Jenny Meassick: Yeah. So there are four. So the first one is what does it cost to actually create the content? So it’s any supplies. If you’re doing a recipe, those material costs, maybe you need to purchase some props. There are brands that will ship props right to you. Stop is a great one. They will just ship to you and it’s so nice because you don’t have to go shopping. But if you have to go shopping and you have to purchase a product, well what does that product cost? What’s your time cost? And then your actual rate to create that content, right? And so there isn’t a single contract that can be negotiated without quality content and you knowing and being confident in what you’re able to bring to the table. The second bucket that I look at is, okay, well now that I’ve created the content, it’s costed X amount of dollars. What is the cost to distribute it? So do they want it on my channels? How many channels? Which channels? How many following? Do they want to use it for ads, whitelisting? Do they want to use it on their channels and maybe even their website? Every now and then I’ll have someone that wants to use it in print or on a store kiosk or something like that. So just taking all those different places that you can distribute the content and saying okay, well what’s the cost to distribute this, how long’s the usage, if it’s not on something that’s own and operated by me, and looking at just all that legal jargon to make sure that you’re not signing off your life for something in perpetuity, but that you are aware of where your content is going and what costs are associated with that. So that’s the second bucket. The third is exclusivity, and this definitely depends on some seasonality as well. If you’re getting an ask in holiday, which is the busiest time for creators, if you say yes to them you’re going to say no to someone else. How much money will you be leaving on the table if you can’t do both, right? Again, the timeframe. And then the last one is the admin cost. And so there are some brands that just let you do whatever you want and they’re really reliant and trusting in you to deliver that, and then there are other brands that you’re creating an idea, you’re pitching it to them, you are creating a mood board. I provide a recap of insights that is a customized template to every single brand that I have. I also have a feedback template that I ask for within the program, within the terms that I’m asking for feedback. And so I add all those things up and put a cost to it. I think lastly, two other things and just my philosophy is knowing your worth, knowing what’s out there and what other creators are getting paid. I’m right in the middle. I’m definitely not a 100k plus following, but I’m also not brand new, right? And so the way that I think about it is that if I spend my time here, if I spend my time creating this content for this brand, it means I’m giving up something. I’m giving up something for work. I’m giving up another deal. I’m giving up spending time with my kids. Maybe it’s just playing with my mini golden doodle, whatever that is. What does that amount mean to me, and what’s going to be worth it to me, in addition to do I love the brand and is this aligned with my community and so on and so forth?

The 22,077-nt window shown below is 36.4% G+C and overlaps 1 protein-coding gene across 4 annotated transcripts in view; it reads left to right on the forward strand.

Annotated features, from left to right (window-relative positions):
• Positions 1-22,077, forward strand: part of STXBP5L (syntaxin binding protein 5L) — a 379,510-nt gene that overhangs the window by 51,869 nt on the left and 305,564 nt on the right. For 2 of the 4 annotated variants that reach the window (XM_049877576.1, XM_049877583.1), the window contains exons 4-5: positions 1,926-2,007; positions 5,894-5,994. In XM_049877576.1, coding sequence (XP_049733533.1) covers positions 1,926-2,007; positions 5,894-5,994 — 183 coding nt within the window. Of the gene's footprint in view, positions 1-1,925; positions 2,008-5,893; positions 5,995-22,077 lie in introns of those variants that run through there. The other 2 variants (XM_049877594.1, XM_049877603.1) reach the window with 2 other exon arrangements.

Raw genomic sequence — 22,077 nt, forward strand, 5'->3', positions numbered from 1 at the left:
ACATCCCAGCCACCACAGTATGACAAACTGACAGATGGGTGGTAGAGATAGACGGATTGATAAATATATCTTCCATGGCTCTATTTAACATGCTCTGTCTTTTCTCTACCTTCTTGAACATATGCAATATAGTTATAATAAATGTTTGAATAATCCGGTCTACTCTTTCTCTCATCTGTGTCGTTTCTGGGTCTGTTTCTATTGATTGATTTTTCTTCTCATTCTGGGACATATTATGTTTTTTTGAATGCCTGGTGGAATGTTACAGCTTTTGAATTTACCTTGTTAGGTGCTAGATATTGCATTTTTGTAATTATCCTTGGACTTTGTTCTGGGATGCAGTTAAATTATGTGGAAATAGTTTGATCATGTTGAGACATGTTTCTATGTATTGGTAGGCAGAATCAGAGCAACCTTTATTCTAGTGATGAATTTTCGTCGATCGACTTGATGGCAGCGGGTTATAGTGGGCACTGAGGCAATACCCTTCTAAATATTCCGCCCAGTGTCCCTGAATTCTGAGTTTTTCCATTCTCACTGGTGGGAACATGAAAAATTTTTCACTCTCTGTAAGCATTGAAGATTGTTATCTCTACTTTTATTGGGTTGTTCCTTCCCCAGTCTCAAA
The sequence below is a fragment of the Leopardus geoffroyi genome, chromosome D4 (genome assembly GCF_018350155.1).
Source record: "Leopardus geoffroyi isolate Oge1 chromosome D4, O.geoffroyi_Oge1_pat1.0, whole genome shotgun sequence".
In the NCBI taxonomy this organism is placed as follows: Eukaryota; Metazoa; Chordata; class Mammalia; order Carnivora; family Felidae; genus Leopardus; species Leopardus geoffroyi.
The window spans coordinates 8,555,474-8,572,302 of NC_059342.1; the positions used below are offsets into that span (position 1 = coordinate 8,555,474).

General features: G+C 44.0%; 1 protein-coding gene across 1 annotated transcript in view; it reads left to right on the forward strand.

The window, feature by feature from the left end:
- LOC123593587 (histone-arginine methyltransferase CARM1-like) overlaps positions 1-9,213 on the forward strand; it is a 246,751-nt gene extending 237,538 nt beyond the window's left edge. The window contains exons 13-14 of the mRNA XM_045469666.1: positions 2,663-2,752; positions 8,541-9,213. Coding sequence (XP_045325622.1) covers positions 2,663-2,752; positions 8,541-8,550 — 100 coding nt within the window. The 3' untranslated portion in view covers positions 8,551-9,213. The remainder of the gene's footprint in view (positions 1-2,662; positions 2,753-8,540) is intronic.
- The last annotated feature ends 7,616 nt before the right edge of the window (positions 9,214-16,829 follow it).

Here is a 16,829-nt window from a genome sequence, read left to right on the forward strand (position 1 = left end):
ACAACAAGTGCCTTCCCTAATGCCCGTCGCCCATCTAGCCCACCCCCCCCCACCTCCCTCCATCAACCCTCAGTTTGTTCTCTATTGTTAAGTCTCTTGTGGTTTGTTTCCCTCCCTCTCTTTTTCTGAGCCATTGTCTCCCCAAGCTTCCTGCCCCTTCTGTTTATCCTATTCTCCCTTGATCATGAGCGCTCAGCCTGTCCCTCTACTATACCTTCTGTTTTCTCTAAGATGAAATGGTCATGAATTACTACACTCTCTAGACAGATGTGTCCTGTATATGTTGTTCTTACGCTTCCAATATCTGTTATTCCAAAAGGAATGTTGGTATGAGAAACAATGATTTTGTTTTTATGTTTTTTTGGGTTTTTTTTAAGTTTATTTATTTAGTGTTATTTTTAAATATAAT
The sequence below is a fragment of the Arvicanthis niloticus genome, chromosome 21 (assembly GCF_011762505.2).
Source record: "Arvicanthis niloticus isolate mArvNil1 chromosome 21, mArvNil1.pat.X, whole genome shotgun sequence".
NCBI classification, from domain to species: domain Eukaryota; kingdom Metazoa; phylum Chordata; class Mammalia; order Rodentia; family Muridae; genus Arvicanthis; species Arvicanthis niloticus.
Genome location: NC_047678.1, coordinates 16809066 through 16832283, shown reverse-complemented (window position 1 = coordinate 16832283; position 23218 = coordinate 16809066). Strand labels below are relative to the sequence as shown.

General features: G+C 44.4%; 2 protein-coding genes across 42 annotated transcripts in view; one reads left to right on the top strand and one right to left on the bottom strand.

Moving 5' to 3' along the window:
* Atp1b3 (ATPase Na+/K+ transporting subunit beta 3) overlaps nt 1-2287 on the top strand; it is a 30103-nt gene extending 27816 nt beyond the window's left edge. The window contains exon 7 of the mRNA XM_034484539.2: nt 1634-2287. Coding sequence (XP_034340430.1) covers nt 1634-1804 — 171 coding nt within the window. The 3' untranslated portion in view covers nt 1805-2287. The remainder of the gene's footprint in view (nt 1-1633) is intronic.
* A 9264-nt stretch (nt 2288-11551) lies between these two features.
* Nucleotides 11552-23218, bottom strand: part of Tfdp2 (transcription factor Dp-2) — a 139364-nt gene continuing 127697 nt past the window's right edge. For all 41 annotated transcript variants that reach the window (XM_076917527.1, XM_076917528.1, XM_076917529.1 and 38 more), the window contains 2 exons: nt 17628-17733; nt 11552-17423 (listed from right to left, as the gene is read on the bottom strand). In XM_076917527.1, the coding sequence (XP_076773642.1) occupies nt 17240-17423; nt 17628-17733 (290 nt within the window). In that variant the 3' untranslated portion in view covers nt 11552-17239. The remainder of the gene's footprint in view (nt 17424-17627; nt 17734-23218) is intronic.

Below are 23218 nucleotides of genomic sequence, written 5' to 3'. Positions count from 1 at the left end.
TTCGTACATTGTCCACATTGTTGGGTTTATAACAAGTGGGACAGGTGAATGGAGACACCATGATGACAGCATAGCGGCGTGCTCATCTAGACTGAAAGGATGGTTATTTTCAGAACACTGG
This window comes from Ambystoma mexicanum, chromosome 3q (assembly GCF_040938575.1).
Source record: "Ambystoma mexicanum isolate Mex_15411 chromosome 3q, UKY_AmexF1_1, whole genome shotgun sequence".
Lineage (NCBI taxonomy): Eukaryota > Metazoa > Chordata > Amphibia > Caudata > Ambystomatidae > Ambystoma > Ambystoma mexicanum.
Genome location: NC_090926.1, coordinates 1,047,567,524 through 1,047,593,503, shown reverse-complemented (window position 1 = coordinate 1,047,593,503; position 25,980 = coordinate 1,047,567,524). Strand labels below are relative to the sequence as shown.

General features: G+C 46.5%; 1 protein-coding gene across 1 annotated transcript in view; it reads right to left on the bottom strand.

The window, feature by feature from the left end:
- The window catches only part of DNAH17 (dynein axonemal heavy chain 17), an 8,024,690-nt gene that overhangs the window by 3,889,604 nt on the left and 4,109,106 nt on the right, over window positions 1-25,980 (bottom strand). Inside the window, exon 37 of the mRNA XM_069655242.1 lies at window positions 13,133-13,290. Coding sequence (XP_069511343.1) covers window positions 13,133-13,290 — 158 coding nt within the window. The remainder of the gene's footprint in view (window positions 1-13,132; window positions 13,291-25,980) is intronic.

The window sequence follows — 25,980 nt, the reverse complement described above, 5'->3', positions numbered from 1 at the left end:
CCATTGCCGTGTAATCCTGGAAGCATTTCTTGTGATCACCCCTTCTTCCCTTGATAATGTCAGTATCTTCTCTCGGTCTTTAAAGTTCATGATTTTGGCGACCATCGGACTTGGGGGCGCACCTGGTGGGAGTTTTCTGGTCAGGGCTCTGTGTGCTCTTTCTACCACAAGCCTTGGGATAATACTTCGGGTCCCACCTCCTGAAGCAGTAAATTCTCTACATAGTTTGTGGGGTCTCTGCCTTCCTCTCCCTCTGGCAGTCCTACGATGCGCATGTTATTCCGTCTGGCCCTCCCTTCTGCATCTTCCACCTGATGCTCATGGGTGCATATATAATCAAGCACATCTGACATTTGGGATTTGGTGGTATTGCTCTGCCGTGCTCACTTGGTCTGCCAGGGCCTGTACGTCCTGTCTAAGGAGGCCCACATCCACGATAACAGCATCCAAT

Bjork Ostrom: Yeah. So within each one of those variables and even the idea of knowing your worth, what I hear you saying in that is your time is valuable and don’t discount how valuable your time is. But I’m curious to know the question that people would say right off the bat with any of these situations, “So how much do I charge?” And I think what’s really helpful is for you to say, “Hey, I had a goal of getting five ongoing relationships. And did you say five ongoing relationships in the 10 to 20k?”

Jenny Meassick: Yes.

Bjork Ostrom: For those, Yeah. And was that for each relationship or is that cumulatively? So that’s a substantial amount of money. That’s a full-time income depending on where you live, but full-time income for a side hustle. And were you able to get there or was that a stretch goal? So you were able to accomplish that?

Jenny Meassick: Absolutely. I had one brand, it was a food brand, that I had a phenomenal contract with for an entire year, and it surpassed some of those. And so you have to leverage. Not every contract is going to be a big fish, but can you get one or two big fish and then work with some smaller to medium sized fish that you absolutely love and is aligned with your community and what you love to do? And it still just blows my mind, and I come from a place of gratitude, that someone actually paid me money to talk about cheese for a year and take pictures of it. And I can’t think of a better thing to do in life than to eat cheese and take photos of it. But had I not had knowledge of the space, knowledge of what the going rates were, lacked my own value and my own worth of the content that I could produce, I wouldn’t have been able to get there.

Bjork Ostrom: Yeah. Where did you get that knowledge from?

Jenny Meassick: So one book really changed my life. I’m sure you’ve heard of it. It’s Brittany Hennessy’s, “Influencer”. And that book changed my life and actually taught me how to negotiate that forward contract. And if you know anything about Brittany, she actually used to work in this space and hired influencers, hired creators, and she does a phenomenal job. She has all sorts of groups that she breaks things down for, and education, and it just made sense. And so being able to see behind the scenes, because you’re either working direct to brand, you’re working with a PR agency. I also really try to stay away from the platforms, because I just don’t find that they’re competitive in their pricing, it’s-